ITU Botnet Mitigation Project: Background & Approach

ITU Botnet Mitigation Project:
Background & Approach
November 2007
Suresh Ramasubramanian & Robert Shaw
ICT Applications and Cybersecurity Division
Policies and Strategies Department, BDT
International Telecommunication Union
Botnets – An Overview
ƒ What is a Botnet?
¾ A collection of infected and compromised
computing devices harnessed together
and remotely controlled for malicious
ƒ How powerful is a Botnet?
¾ Like supercomputers created through distributed
computing systems
ƒ e.g., BOINC: used for SETI@Home, Atomic Physics
ƒ People agree to donate spare computing resources
¾ Botnets: a special case of distributed computing
ƒ Without consent of computer owner (a zombie)
ƒ Hijacking of computing resources
September 2007
Botnets – An Overview cont’d
ƒ Botnets are a worldwide menace, widely
used by spammers and cyber criminals
ƒ Use of botnets for cybercrime has
increased and become more refined
since 2002-3 when first mass mailer
worms such as Sobig and Sober were
September 2007
Latest Generation
ƒ 2007 generation botnets such as Zhelatin (Storm
Worm) are particularly aggressive using advanced
techniques such as fast-flux networks to make it harder
to shut down and even striking back with denial of
service (DDOS) attacks against security researchers or
vendors trying to mitigate the botnet
¾ "Fast-flux service networks are a network of compromised
computer systems with public DNS records that are
constantly changing, in some cases every few minutes.
These constantly changing architectures make it much
more difficult to track down criminal activities and shut
down their operations.“
ƒ Honeynet Project & Research Alliance
September 2007
September 2007
Source: Wired Magazine
The Botnet Ecosystem
ƒ Virus Writers, Botherders, Clients
¾ Virus writer writes malware, infects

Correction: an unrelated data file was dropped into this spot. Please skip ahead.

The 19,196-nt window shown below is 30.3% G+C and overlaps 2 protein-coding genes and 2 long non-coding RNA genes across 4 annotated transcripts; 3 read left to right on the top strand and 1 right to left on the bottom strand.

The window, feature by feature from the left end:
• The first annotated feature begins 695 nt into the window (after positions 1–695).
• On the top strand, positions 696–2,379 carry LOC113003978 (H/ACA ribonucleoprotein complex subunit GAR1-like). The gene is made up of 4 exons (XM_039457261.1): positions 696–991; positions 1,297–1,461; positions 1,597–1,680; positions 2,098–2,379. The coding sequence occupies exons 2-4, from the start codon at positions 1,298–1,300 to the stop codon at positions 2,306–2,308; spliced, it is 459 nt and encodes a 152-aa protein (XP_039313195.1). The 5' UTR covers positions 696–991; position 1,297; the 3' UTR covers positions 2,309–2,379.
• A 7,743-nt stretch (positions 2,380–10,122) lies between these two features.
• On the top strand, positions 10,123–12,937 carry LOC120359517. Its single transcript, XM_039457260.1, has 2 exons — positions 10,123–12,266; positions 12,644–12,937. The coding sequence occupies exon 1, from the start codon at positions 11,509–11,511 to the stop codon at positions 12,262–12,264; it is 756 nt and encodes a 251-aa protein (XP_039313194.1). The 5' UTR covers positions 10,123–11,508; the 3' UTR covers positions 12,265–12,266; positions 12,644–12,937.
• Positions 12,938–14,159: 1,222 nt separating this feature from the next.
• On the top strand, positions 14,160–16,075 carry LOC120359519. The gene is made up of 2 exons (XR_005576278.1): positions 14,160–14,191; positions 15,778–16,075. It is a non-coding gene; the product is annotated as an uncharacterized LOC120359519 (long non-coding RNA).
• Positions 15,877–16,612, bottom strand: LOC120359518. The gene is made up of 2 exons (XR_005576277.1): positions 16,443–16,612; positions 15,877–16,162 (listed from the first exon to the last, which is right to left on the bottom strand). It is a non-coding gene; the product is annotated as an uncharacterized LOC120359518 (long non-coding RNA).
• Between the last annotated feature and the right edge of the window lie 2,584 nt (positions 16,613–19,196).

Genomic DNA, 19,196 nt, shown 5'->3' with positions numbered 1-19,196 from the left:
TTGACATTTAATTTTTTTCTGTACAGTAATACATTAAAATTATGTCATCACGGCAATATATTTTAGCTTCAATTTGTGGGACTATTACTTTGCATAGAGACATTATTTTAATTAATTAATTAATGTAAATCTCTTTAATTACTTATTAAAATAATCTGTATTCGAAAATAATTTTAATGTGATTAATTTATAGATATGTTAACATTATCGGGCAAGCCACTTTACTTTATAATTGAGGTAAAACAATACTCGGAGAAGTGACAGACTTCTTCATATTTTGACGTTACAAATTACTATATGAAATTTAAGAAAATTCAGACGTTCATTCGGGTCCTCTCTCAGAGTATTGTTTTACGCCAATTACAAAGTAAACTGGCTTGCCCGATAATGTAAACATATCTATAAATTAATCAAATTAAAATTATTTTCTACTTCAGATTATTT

computers to create botnet
¾ Botherder operates the botnet
“command and control” (C&C)
¾ Clients hire botnets to distribute spam, launch
Distributed Denial of Service (DDoS) attacks, to
conduct identity theft
ƒ Highly developed underground channels of
¾ “Secret” forums/chat rooms that shift location
¾ Access on a need to know basis, new entrants may
need to be vouched for by existing participant
September 2007
The Botnet Ecosystem cont‘d
ƒ Botherders now offer “service level
agreements” to clients
¾ Guaranteed replacement of botnet in case anti-virus
researchers release fix for malware or botnet is
taken down
ƒ Organized crime involved in all stages of
¾ Employ virus writers to create malware
¾ Carry out spam campaigns, espionage, ID theft,
¾ Laundering of money stolen from victims
September 2007
Evolution of Botnets
ƒ C&C centers harder to trace
¾ Originally hosted on public IRC channels
¾ Now encrypted, access restricted C&C software
ƒ C&C centers may be hosted on botnets
¾ Increased redundancy
¾ Makes takedown harder
ƒ New “headless” single use botnets
¾ No centralized control or C&C required
ƒ new generation of P2P botnets
¾ Instructions embedded into malware
¾ New malware and botnet created for a new task
¾ Cannot stop botnet by taking down its C&C
September 2007
Evolution of Malware
ƒ Self-propagating: infected hosts infect other hosts
¾ Infection vectors include email, P2P networks, open shared
network folders, Skype, visiting infected website
¾ Newer malware spreads faster than older generations
ƒ Spread resembles global pandemic (SARS, Bird Flu)
¾ Can similar threat models/mitigation mechanism theories
be applied?
ƒ Analysis, Detection and Removal more difficult